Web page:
Common medication errors and why they occur

For residents young, old and in between in Pennsylvania and elsewhere, it is not uncommon to be prescribed a medication by a primary care physician or a specialist. Whether it is for a short duration or long-term, every time a medication is prescribed to a patient, certain measures should be taken to ensure the patient is getting the proper medication and dose. Failure to take such precautionary measures could result in an adverse drug event that could greatly interfere with the health and wellbeing of the patient.

According to the Center for Disease Control and Prevention or CDC, roughly 82 percent of adults in the United States are on at least one prescribed medication, while approximately 29 percent take five or more prescriptions on a regular basis. These rates open up the potential possibilities of medication errors occurring among patients.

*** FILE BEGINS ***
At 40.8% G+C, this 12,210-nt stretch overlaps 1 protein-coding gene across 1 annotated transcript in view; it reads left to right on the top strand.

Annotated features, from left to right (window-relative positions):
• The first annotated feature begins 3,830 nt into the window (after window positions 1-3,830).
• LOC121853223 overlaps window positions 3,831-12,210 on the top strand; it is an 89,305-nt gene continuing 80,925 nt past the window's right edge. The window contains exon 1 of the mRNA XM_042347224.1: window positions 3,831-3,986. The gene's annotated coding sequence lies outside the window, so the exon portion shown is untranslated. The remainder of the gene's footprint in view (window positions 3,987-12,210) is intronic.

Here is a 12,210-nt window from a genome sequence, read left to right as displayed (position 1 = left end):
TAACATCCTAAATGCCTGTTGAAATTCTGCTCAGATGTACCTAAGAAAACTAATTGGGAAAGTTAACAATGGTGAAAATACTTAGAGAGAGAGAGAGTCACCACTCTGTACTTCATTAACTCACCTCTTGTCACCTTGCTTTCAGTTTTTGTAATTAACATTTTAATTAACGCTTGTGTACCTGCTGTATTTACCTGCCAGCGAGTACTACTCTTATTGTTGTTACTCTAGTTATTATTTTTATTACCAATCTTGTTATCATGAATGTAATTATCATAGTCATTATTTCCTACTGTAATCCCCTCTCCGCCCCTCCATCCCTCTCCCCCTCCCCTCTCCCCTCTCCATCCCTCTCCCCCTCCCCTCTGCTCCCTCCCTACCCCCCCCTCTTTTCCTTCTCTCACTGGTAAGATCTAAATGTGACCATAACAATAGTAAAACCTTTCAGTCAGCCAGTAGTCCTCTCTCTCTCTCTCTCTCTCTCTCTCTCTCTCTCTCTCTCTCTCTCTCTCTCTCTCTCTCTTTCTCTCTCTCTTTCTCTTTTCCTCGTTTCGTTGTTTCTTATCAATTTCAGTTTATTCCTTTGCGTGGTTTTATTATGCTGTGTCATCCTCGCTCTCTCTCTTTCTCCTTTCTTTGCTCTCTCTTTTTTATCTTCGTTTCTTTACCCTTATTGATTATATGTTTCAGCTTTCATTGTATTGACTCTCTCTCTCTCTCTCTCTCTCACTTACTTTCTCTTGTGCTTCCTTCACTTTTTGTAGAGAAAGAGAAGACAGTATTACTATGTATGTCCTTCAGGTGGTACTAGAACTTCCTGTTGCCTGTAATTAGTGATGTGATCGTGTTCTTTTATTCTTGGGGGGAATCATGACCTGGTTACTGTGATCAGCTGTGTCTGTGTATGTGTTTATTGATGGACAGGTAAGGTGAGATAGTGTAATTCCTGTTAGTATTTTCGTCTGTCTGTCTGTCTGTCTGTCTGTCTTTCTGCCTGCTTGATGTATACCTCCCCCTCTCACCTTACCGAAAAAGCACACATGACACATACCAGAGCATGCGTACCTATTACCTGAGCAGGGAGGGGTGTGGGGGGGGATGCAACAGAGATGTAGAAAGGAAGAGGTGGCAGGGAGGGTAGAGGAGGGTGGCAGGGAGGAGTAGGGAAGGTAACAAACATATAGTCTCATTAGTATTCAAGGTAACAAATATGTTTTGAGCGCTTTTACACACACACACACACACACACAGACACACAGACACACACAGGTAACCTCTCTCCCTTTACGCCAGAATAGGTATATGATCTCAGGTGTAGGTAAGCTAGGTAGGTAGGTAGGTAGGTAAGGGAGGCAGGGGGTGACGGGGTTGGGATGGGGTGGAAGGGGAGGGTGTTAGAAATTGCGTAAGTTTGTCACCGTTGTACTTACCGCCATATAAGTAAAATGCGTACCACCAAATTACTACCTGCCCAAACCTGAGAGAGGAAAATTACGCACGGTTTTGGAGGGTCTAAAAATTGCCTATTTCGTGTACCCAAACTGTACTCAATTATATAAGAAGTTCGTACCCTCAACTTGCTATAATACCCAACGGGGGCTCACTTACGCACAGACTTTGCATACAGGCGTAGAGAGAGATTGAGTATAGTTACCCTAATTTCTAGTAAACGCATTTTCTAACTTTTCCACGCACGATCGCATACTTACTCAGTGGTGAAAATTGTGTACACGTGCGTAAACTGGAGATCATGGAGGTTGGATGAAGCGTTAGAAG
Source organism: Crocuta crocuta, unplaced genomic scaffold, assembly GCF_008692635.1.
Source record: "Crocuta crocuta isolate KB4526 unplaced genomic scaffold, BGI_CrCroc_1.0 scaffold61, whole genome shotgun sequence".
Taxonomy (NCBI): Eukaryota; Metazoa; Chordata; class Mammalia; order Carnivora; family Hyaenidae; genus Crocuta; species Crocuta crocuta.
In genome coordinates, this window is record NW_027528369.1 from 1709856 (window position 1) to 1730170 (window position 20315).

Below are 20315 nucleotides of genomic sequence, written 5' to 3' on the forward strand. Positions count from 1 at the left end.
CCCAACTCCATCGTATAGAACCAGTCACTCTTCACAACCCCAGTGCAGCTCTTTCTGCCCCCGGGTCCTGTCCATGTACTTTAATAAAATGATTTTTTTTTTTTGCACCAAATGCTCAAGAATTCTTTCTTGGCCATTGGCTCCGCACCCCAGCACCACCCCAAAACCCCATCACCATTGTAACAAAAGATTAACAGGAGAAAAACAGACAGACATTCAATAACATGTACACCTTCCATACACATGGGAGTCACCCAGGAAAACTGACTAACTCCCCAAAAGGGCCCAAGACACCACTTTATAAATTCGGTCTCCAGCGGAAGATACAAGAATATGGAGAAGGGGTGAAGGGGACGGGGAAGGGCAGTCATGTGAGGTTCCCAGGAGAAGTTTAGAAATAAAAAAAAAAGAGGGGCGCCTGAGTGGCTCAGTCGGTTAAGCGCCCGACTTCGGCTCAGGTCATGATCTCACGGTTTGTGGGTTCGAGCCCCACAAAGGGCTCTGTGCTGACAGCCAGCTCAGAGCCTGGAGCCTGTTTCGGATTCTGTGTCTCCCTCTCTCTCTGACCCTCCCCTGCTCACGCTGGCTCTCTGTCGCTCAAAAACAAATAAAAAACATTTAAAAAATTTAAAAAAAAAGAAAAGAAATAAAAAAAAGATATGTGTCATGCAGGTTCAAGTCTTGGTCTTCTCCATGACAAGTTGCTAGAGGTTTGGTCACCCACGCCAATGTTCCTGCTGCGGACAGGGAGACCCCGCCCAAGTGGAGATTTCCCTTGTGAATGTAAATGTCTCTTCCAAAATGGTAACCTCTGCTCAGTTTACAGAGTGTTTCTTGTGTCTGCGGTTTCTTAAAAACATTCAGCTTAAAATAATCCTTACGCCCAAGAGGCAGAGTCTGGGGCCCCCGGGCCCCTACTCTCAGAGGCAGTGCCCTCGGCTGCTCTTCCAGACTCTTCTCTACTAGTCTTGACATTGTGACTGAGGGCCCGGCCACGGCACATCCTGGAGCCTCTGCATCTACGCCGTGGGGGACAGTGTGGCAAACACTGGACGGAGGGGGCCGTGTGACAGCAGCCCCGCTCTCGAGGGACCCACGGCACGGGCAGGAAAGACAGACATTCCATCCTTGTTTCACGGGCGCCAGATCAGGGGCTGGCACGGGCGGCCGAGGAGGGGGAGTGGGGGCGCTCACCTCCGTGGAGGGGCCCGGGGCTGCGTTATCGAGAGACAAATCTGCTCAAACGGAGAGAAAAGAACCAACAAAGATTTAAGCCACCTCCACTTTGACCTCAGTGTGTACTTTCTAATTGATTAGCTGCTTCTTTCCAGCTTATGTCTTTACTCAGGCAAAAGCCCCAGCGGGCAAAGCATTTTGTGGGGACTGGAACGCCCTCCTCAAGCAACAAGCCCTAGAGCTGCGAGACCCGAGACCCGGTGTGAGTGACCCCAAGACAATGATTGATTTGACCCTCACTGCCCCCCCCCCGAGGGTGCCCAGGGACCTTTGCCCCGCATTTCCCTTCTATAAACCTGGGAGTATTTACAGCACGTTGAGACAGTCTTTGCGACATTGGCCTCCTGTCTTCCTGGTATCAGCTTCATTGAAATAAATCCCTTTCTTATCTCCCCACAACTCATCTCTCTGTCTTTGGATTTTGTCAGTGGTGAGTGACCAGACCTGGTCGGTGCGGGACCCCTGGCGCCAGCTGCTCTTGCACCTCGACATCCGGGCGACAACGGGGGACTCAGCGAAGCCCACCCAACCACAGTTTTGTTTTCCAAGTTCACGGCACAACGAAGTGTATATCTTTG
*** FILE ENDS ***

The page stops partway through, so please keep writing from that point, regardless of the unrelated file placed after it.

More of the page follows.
Unfortunately, medication errors are rather common. The CDC reported that adverse drug events, which are due to harmful medication errors, are responsible for roughly 700,000 emergency department visits each year. Common medication errors include taking over-the-counter medicine containing acetaminophen with a prescription containing acetaminophen, taking prescriptions that go by different names but include the same ingredients, mixing eye drops with ear drops, chewing non-chewable meds, cutting pills that should be taken as a whole, using the wrong spoon to measure a dose and missing or doubling on doses.

A common reason for medication errors occurring is poor communication. Health care providers do not always properly communicating with each other and with the patient, resulting in adverse medication events. Other reasons include the fact that many medications have similar sounding names or abbreviations and many medications look alike.

Following an adverse medication event, it is important to get proper medical care. Additionally, it is important to understand how this unfortunate event occurred. It might have been the result of negligence. In these cases, a harmed patient might be able to take steps to recover compensation for his or her losses.

Source:, “Medication errors: Tips to keep you safe,” Aug. 10, 2016